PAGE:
• Only Exercising. More often than not, this actually works against us.  It becomes an excuse to eat more, and/or eat poor quality food as a reward.  It also causes us to grossly over estimate calories burned.  True weight management pairs the two together to create a calorie deficit and, if you’re smart and learned it’s necessary to strength train, promote muscle hypertrophy. Lean muscle mass burns more calories at rest. Of these two levers, diet is weighted more heavily.  Most put the ratio split at 80/20 in favor of diet.  Lastly, for emphasis on this last point, even a relatively good workout will only burn 300 calories or less.  Strategic changes in diet can easily remove more than that with little effort.
  • Food Group/Macronutrient elimination – Fad diets often remove entire food groups like dairy, or entire macronutrients like Fat (as noted in number 2 above) or Carbohydrate. These groups or macros aren’t the problem, it’s their existence in overly processed and refined foods that give them a bad name.  And, to completely contradict this trend, having a wide variety foods is the best way to reach optimal health as it will supply your body with the wide array of vitamins and minerals it needs.  To make the argument even better, it means more variety for you to eat, removing those nasty feelings of deprivation.  Forget removing dairy, or removing carbs for the sake of removing them. Instead remove the poor quality foods (processed prepackaged foods and junk foods) that are causing poor health and weight gain.  It’s time to start putting blame where it really belongs.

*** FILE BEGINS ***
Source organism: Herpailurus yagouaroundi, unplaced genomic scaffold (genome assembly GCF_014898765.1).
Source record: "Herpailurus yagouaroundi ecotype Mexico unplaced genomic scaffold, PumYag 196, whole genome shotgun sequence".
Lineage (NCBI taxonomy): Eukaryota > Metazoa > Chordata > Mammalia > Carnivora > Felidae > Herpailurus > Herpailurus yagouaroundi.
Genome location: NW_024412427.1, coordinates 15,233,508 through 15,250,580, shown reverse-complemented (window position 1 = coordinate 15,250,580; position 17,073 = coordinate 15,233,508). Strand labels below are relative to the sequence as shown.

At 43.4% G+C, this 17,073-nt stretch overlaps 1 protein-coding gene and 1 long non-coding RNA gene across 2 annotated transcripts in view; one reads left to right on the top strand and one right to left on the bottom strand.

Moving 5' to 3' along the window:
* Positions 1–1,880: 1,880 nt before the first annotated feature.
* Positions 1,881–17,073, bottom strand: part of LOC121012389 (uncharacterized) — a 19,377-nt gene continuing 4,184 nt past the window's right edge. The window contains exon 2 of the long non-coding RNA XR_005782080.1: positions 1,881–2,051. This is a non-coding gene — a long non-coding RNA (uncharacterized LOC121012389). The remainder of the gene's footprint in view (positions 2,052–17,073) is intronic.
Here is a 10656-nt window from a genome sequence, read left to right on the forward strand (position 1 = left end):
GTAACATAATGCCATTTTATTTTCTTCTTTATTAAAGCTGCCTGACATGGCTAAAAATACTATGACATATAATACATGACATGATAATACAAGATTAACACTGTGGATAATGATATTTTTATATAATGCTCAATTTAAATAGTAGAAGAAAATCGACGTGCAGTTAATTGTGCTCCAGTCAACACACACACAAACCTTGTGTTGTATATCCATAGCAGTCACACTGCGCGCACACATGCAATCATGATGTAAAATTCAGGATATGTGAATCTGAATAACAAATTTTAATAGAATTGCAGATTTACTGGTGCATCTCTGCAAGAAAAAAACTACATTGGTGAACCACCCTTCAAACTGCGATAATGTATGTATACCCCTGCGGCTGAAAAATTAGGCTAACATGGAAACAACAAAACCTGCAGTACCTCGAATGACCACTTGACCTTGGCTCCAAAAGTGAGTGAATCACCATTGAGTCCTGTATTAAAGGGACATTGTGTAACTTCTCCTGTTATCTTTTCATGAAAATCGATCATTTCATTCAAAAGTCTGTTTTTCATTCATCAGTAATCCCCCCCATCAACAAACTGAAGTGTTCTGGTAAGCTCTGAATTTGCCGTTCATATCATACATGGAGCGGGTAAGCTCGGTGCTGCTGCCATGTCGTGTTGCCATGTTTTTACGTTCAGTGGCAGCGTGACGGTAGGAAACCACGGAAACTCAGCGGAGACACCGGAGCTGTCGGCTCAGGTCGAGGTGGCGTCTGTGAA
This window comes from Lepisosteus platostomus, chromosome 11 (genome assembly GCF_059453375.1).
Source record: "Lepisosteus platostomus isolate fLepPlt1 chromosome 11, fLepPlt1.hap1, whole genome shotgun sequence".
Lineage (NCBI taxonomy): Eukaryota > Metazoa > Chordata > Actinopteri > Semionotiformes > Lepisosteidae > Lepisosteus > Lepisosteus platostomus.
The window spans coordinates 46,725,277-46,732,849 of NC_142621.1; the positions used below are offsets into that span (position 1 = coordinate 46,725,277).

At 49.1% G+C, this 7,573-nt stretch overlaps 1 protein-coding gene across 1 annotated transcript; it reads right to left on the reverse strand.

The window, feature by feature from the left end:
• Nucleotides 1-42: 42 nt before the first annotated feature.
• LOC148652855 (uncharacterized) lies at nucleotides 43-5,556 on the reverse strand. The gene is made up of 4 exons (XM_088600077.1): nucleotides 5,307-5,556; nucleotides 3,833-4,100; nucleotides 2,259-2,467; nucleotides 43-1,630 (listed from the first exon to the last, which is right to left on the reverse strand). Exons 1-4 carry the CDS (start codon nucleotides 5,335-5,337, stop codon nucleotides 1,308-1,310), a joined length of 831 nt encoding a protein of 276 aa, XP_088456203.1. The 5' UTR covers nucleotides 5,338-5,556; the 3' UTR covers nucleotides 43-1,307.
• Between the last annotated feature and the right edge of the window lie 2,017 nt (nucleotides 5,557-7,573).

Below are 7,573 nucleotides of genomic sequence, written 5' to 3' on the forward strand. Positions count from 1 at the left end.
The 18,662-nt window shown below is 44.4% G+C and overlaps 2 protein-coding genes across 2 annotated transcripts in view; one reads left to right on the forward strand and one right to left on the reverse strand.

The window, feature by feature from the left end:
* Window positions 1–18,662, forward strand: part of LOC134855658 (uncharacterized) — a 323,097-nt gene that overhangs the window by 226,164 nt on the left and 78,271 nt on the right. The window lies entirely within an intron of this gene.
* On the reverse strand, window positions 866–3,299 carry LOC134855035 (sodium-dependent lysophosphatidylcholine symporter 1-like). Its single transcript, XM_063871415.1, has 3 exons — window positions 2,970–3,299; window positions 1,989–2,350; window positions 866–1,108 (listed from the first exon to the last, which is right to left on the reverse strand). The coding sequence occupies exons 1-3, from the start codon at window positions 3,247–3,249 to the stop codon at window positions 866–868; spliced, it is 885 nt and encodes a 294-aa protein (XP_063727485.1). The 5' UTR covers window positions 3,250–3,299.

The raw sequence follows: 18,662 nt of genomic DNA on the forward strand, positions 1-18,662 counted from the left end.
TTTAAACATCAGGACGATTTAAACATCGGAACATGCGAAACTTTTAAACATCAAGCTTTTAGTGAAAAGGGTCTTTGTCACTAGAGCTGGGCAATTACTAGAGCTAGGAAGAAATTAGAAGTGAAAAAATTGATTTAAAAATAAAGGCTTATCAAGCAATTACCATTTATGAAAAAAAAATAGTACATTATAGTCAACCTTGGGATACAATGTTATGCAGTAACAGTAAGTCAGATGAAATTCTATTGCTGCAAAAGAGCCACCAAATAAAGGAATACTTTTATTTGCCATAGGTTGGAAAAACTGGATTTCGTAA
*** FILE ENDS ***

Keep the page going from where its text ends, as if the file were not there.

Don’t want to make major changes? Check out our Mindful Living Program. The easiest weight-loss program you’ll ever need.


 
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How Your Brain Is Controlling Your Eating Habits

obey

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Imagine for a minute that food had no taste. No matter what you ate, it didn’t’ register on your taste buds, feed your brain signals, or make you react in any way, positively or negatively. How did reading that make you feel? Did it sound terrible knowing you wouldn’t ever be able to feel the elation of eating chocolate, or taste the decadence of your favorite cake? Or did you think how cool it would be to not have to wrestle with food addictions?
The latter is an interesting response, because it means you recognize that it would make it much easier to eat a more healthful diet. It inherently removes bad habits, cravings, and obsessions. I have little doubt that if you removed taste from the equation, most of you would be able to pull together a relatively healthy diet.